Ernesto Yeboah officially started the Economic Fighters League in 2016, along with several like-minded former CPP members, such as Hardi Yakubu, the CPP’s deputy youth organizer.
“Nationalism, socialism, and Pan-Africanism,” said Yeboah, listing the three pillars of Nkrumahism after I asked about the CPP’s acting general secretary’s apparent confusion. “I don’t know where Kabila is coming from, but it’s just that diplomatic way of telling you they represent nothing. It’s as simple as you don’t want to say you are socialist,” he said.
In just three years, the staunchly Nkrumahist organization now has a membership of approximately 2,500 and is present in all major towns and cities throughout Ghana. “Currently I’d say we are an urban-based organization, which is not desirable,” said Yeboah.
However, despite their lack of financial resources — even Yeboah still has to work a day job as a communications consultant — the Fighters have struck fertile ground by tapping into the general population’s growing discontent with Ghana’s two-party system.
The Fighters began by expressing their distrust in Ghana’s “theoretical democracy.” In a country where over forty distinct languages are spoken, communicating this idea can be a challenge. So the Fighters use the word sakawa, which is from Ghana’s most widely spoken language, Twi, and means “fake” or “counterfeit.” This idea points to one of their most ambitious goals.
“One of the things that we want to change is the constitution. We feel that our constitution is undemocratic. Our constitution enforces a patriarchal society, it diminishes the role of women, it heightens political polarization because it [has] essentially built … a two-party system,” said Yeboah. “So one of our objectives of this revolution — and mind you, for us, this is a revolution — [is] to bring down the system that is oppressing the larger majority of our people.”
The Fighters’ small size has not deterred their advocacy for local and Pan-African efforts. Recently, they spoke out in favor of Ghana’s Rastafari Council’s efforts to advocate for the decriminalization of marijuana as well as in support of the similarly named, though much larger, Economic Freedom Fighters of South Africa. Neither are the Fighters operating under grand delusions.
“What we also see is that [Ghanaians] are not ready to fight,” admitted Yeboah. “The conservative nature of the Ghanaian is making this revolution almost impossible. If you check our Facebook platform, we are more than 10,000, and yet those same people … are not ready to show their face. It’s because of our political past … there is a fear that’s buried in the hearts of many Ghanaians that makes a revolution in it’s true Marxist terms … almost unlikely.”
It is far too soon to declare whether or not the Economic Fighters League represents a real resurgence of leftist thought in a country where neoliberal and neocolonial economic policy has significantly narrowed the political spectrum. For many, socialism, and even Nkrumahism, is no longer on the political radar. Few even identify socialist politics with the legacy of Nkrumah or the CPP.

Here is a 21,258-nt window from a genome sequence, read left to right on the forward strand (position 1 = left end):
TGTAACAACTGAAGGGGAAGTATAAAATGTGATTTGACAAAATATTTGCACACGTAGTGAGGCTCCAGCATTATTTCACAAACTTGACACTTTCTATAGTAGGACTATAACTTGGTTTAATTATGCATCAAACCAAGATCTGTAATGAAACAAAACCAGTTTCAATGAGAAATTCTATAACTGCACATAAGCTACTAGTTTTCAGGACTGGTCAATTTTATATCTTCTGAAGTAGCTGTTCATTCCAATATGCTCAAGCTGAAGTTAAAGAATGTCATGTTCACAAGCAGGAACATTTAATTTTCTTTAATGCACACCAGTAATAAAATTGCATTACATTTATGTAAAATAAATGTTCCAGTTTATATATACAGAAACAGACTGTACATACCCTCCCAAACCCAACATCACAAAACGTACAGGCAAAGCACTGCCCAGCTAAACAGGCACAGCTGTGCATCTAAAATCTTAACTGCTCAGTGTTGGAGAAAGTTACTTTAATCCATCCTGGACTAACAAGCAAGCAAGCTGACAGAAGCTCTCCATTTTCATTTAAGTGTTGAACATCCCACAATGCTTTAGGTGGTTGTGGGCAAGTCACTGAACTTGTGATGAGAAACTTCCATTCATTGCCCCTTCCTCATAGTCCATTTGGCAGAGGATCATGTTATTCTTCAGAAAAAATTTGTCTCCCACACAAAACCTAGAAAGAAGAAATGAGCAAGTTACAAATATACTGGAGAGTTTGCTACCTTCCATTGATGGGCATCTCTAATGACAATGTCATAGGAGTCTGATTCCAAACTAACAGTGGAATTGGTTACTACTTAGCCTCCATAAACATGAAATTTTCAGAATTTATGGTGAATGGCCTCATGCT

“Times have changed. There are very few people who remember the good things that the CPP did,” said former mayor Nat Amartiefo. “To most they were the party introduced by Nkrumah that ended up oppressing their population and throwing people in jail. They have never been able to mount a counteroffensive of what they did for education, for housing, for health. They simply have never had the room.”
Both Amartiefo and Professor Debrah of the University of Ghana expressed serious doubts regarding socialism’s efficacy in the Ghanaian, and even the larger African, context. According to the latter “Nkrumah is a lost paradigm … socialism is no longer tenable in the African environment,” and to the former, socialism only resonates with “a very small slice of the population: the educated.” Amartiefo went so far as to suggest that Nkrumah’s Pan-African vision and support for liberation movements on the continent were “not the kind of … adventure which the ordinary Ghanaian identified with. “It was just too ephemeral, too far away,” he said.
Nkrumah may have stretched himself too thin as the leader of a newly independent West African country, especially when one takes into account his travel to Vietnam to advocate for an end to the war. But it is imperative to argue that socialism’s “untenable” nature may have more to do with the country’s neoliberal, neocolonial environment than its “African” one.
The CPP’s leadership maintains some cautious hope that an economic critique can resonate in Ghana. “We don’t know whether at a point in time people will understand that … it is the structure of [the economy] that actually is the cause of our difficulties,” said Greenstreet, who ran his 2016 presidential campaign on a platform inspired by Franklin Roosevelt called Frofroapam, which translates to New Deal or New Covenant. “Unless we change the structure of the economy, we may find ourselves drifting along in the same kind of difficulties.”
Skeptics like Amartiefo and Debrah are also not stopping Ghana’s more vibrant Nkrumahists. Samia and Yeboah believe not only that Ghana is fertile ground for socialism and Nhrumahism, but that now is the time for it to begin taking shape.
“We want to be liberated from [neocolonialsm]; we also want the unity of Africa,” said Yeboah, “So we can say, it’s now time for the people’s revolution.”
“This is what the country is waiting for … an alternative to these two big parties to emerge,” said Samia who plans to run for a new parliamentary seat in 2020. “If there was a party operating with Nkrumahist ideology, I have no doubt they would do well. We will [emphasis added] break some doors and lay the foundations for these dynamic forces to emerge.”